Redeeming Technology: A Christian Approach to Healthy Digital Habits

Title of Work:

Redeeming Technology: A Christian Approach to Healthy Digital Habits

Author of Work:

A. Trevor Sutton & Brian Smith


Pastor Evan Chartrand

Page Number:


Format Availability:

Paperback, Kindle



Eleven hours. That is how much digital media—think computers, televisions, and smartphones—the average American consumes each day. That adds up to 167 full 24-hour days using digital technology each year. That’s more time than we spend sleeping! So how do you, pastor, stack up? I’m guessing you aren’t far off that average (a quick count reveals I am much closer to eleven hours than I initially thought). How about your people? Whether they hit the eleven hour mark or not, they are certainly consuming a lot of media and are using quite a bit of technology. It’s worthwhile to consider the spiritual ramifications of such heavy technology use and media consumption. A. Trevor Sutton and Brian Smith set out to do just that in their book, Redeeming Technology 

Redeeming Technology specifically focuses on the Christian’s relationship with digital technology, making the case that digital technology by itself is not bad, but the way we use it might be. The overwhelming amount of time we spend using technology and the gargantuan servings of digital media we consume leads to problems (18). Sutton and Smith overview the well-documented negative impacts of screen time on physical, mental, and emotional health. They highlight how heavy technology use means sacrificing things like “face-to-face conversations, physical contact, exercise, family time, spiritual practices, and sleep” (21)all things God created us to do and enjoy. Spending so much time with digital technology, they argue, leads to missing out on many of God’s blessings, to being a slave to technology, and sometimes to making technology your idol.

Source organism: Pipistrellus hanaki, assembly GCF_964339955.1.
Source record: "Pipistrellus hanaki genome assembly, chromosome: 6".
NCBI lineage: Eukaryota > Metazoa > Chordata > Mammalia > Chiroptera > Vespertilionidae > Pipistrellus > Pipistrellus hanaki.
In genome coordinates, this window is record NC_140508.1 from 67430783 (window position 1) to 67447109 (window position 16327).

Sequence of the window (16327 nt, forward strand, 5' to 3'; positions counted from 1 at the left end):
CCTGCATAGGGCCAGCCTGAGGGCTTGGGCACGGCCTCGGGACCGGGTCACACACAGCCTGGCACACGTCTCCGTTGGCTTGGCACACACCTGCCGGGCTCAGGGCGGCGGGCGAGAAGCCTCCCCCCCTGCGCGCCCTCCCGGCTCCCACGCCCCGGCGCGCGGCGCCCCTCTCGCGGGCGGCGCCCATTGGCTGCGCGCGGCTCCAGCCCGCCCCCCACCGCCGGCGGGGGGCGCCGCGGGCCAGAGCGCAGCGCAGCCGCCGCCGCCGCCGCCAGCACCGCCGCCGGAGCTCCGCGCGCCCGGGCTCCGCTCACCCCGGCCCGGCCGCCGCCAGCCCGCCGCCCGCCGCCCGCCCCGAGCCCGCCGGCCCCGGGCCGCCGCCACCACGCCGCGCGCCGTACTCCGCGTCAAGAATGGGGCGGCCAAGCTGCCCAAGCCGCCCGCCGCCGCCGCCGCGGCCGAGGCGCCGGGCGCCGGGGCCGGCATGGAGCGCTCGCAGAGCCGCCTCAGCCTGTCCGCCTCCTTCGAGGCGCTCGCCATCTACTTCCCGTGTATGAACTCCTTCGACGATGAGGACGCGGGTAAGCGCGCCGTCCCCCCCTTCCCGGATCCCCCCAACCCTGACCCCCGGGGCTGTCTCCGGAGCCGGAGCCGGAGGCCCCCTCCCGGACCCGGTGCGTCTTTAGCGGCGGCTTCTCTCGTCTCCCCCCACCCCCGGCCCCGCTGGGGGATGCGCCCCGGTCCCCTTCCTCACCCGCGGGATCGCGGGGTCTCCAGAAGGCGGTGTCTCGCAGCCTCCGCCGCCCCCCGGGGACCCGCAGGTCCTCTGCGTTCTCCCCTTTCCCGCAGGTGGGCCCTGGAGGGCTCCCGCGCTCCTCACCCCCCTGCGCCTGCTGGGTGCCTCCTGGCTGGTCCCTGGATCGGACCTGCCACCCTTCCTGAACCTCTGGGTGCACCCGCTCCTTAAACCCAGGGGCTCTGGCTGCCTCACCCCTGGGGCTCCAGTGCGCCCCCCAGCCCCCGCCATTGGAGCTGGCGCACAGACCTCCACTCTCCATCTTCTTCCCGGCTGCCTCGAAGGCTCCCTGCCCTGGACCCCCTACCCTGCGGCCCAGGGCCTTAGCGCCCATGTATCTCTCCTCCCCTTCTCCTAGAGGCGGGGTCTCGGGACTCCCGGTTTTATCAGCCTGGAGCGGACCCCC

The authors highlight how excessive use of digital technology can impact your mental health, especially if you log lots of hours on social media (52). Social media in particular leads to compulsive behaviors such as constantly checking your phone, email, or social media accounts. These compulsive behaviors draw your attention away from godly pursuits and often lead to less-than-sanctified lives. Another significant issue with technology is that it has the power to reshape minds and souls. Technology and media can change the way we think, our sense of morality, and our core beliefs. If you’ve ever seen your member posting less-than-biblical stances online, you’ve seen how technology opens people up to unchristian, non-biblical worldviews. In this sense, technology can change you, but not improve you (75). Furthermore, technology often serves as a revolving door to temptation. With smartphones and computers, it’s easy to access sinful content any time you want. Sutton and Smith even state that “technology is designed for sin” (94), as it tends to bring out the worst in people, such as envy, pride, greed, and lust. The most dangerous part of technology is that it is like the proverbial frog in boiling water. You don’t notice how the incremental changes add up to a major change until it’s almost too late.